Jihadists have killed at least 37 fishermen in Borno State, militia sources and a local told AFP on Thursday. On Wednesday evening, three sources said a dozen fighters believed to be with Boko Haram opened fire on some fishermen outside Guggo village. “We have recovered 37 bodies last night along the river bank and nearby bushes,” militia leader Babakura Kolo told the news agency. “The figure is not exhaustive, and search for more bodies is ongoing in surrounding bushes,” Kolo said. The fishermen were sorting out their catch on the riverbank when they were ambushed.

For Boko Haram, this action is very much part of what it has done effectively over the past decade: seek scapegoats, often civilians, during downtimes. The group has a well-documented history of targeting and killing ordinary people in droves. Over the past few years, farmers, fishers and loggers have comprised a sizable portion of that demographic. A similar incident occurred in late November 2020 when 81 farmers were murdered at a rice plantation in Kwashabe village, about 20 kilometres north of Maiduguri, in what is now known as the Zabamari Massacre. The military’s explanation for that event was that the farmers did not seek government permission before visiting the farms, given how highly volatile most of the state was. A year later, the state governor Babagana Zulum embarked on a push to close Internally Displaced Persons (IDP) camps in the state and resettle displaced people in their towns of origin. This latest massacre has proved him wrong. Boko Haram’s targeting of farmers sits within the group’s well-known modus operandi of viewing civilians in occupied territory as potential spies for the Nigerian military. Murdering farmers, herders, loggers and fishermen also kills off competition in the places whose economic activities they seek to monopolise. The faction responsible for this attack is yet to be ascertained. However, if the Islamic State carried this out, the most obvious explanation is that sustained pressure by the military is increasingly making the group desperate, making them abandon their long-held strategy of winning hearts and minds by protecting would-be victims from the excesses of both the Nigerian military and ISWAP’s rival, the old JAS faction of Boko Haram. The risk of wider regional contagion persists. The jihadist wave led by organisations like Boko Haram and ISWAP is increasingly being felt in relatively wealthier coastal parts of West Africa from the drier and poorer Sahel. Regional economic and security cooperation either through ECOWAS or ECOMOG should be deepened to counter these malign transboundary elements.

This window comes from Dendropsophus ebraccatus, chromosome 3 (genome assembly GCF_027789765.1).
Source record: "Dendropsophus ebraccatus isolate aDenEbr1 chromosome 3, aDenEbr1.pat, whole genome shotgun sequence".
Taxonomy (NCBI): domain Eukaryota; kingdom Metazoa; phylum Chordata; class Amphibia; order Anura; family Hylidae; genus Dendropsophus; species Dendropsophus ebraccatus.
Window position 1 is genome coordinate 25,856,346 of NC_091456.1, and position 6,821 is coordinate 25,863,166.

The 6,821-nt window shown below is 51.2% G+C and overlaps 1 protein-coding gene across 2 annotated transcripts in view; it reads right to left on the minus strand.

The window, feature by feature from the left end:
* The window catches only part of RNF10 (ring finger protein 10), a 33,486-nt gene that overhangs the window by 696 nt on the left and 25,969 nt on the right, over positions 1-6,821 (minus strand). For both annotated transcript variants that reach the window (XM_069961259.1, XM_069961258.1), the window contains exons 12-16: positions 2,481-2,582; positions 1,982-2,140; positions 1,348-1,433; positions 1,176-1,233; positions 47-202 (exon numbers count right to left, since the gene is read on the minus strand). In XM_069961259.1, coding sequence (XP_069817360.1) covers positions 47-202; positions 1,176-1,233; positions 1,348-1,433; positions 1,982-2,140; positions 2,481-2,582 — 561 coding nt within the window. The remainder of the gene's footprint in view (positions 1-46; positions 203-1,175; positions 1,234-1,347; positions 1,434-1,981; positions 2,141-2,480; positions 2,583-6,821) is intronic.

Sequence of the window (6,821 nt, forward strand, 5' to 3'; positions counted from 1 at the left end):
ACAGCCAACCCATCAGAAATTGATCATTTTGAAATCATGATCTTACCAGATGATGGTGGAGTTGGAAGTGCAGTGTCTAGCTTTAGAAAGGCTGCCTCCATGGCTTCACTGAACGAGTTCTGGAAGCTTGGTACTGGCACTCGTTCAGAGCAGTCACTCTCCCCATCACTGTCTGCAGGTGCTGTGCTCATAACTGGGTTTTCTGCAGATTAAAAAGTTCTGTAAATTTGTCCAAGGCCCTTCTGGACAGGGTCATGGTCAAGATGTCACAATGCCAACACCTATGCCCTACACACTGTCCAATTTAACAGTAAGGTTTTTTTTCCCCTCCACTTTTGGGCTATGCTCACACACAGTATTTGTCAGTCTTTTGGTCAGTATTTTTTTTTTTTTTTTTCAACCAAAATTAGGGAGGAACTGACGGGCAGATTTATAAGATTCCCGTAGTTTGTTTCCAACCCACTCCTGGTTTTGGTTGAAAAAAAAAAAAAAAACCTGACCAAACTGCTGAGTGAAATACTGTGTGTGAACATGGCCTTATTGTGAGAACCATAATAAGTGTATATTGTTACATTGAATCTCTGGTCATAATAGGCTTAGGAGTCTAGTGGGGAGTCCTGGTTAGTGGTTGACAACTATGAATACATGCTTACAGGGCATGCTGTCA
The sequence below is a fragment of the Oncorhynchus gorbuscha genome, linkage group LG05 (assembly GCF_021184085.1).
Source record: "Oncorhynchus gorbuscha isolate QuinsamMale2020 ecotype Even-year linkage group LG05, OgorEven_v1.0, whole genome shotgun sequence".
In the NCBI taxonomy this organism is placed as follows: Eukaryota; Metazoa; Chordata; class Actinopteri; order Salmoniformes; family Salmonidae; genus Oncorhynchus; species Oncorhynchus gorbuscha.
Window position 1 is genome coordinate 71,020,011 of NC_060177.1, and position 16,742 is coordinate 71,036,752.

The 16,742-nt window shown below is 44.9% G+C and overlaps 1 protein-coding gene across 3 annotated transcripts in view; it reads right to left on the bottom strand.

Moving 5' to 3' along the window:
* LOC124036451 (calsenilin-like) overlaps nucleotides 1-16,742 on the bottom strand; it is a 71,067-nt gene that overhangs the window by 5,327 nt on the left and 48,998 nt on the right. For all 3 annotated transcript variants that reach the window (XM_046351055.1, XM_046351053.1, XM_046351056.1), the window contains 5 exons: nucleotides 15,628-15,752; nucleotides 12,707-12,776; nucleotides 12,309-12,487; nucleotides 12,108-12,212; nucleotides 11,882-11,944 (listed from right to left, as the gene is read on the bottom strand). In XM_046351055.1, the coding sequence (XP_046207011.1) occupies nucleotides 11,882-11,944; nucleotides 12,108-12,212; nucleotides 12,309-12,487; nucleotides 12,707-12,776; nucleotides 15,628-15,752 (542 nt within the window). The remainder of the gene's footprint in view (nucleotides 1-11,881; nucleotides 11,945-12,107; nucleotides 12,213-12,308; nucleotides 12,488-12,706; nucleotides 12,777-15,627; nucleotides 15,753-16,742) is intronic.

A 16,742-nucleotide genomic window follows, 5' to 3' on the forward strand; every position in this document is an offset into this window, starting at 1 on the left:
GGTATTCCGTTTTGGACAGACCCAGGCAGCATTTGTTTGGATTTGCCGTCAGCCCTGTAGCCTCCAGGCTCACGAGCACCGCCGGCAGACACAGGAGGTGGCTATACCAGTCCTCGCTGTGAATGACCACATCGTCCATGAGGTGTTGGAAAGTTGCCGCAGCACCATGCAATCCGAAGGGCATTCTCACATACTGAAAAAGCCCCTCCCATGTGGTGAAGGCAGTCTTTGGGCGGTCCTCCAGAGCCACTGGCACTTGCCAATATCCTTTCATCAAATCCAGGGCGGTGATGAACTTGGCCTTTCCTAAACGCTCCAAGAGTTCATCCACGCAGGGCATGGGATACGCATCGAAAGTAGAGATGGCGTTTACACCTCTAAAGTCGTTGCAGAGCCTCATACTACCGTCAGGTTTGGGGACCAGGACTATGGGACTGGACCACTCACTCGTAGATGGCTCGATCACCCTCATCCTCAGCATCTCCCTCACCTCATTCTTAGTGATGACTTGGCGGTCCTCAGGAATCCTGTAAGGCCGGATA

The European Union (EU) has al­located 10 million euros to support Ghana’s food security, Vice President Mahamudu Bawumia has announced. He said this would augment the government’s agenda of Planting for Food and Jobs (PFJ), as the global economy has recently witnessed deep­er polarisation and increased scepticism about the benefits of multilateralism. Speaking at the opening ceremo­ny of the Ghana-European Union Political Dialogue in Accra, Bawumia added that the current global challenges had brought trade friction, economic slowdown and constrained fiscal and financial space.

While Ghana remains a regional agricultural powerhouse, one obstacle to continued growth in the sector has been the need for adequate policy and financial support. In 2023, the Food and Agriculture Ministry will make do with a paltry annual allocation of 2 billion cedis ($160.7 million) compared to the education ministry, which was allocated 18 billion cedis ($1.44 billion). In 2023, the budgetary allocation for the government’s flagship programme—Free Secondary Education (Free SHS), a subset of the education ministry’s expenditure, will receive more money than the entire agriculture ministry. This is hardly an ahistorical trend. To reverse this, the Akufo-Addo administration in April 2017 launched the Planting for Food & Jobs (PFJ) programme to promote food security, counter the seasonality of select food crops in the domestic market and provide jobs for Ghanaians. Six years later, the immediate past Food and Agriculture Minister, Dr Afriyie Akoto—who has resigned from his portfolio to pursue presidential ambitions—says the ministry lacks the resources required to prosecute its mandate. With Ghana currently at the IMF’s doorsteps for a $3 billion bailout package and inflation above 50%, those concerns appear consigned for the doghouse in the near term. An overreliance on extractive industry revenue, particularly oil and gold, has meant other sectors, including agriculture, have attracted little policy attention, something the former minister bemoans because “agriculture is one reliable sector which can give us the cash flow to enable us to fund all our activities.” 66 years after independence, Ghana still loses about 50% of its food harvest to waste. The country has dropped from 59th in the 2019 Global Food Security Index to 83rd in 2022. Of the 28 Sub-Saharan African (SSA) countries, Ghana ranks 3rd, but this speaks more to the gloomy picture of food security in the SSA block than Accra’s stellar performance. The reality is that Ghana’s overall performance and its sectoral scores on such items as affordability, sustainability and adaptation are below the global average, and at its heart has been the funding gap. The government is already burdened with other expenditure concerns so donor funding will serve as a complimentary stop-gap. It will, however, not go far enough to address long-standing concerns. The future outlook is anything but cheery.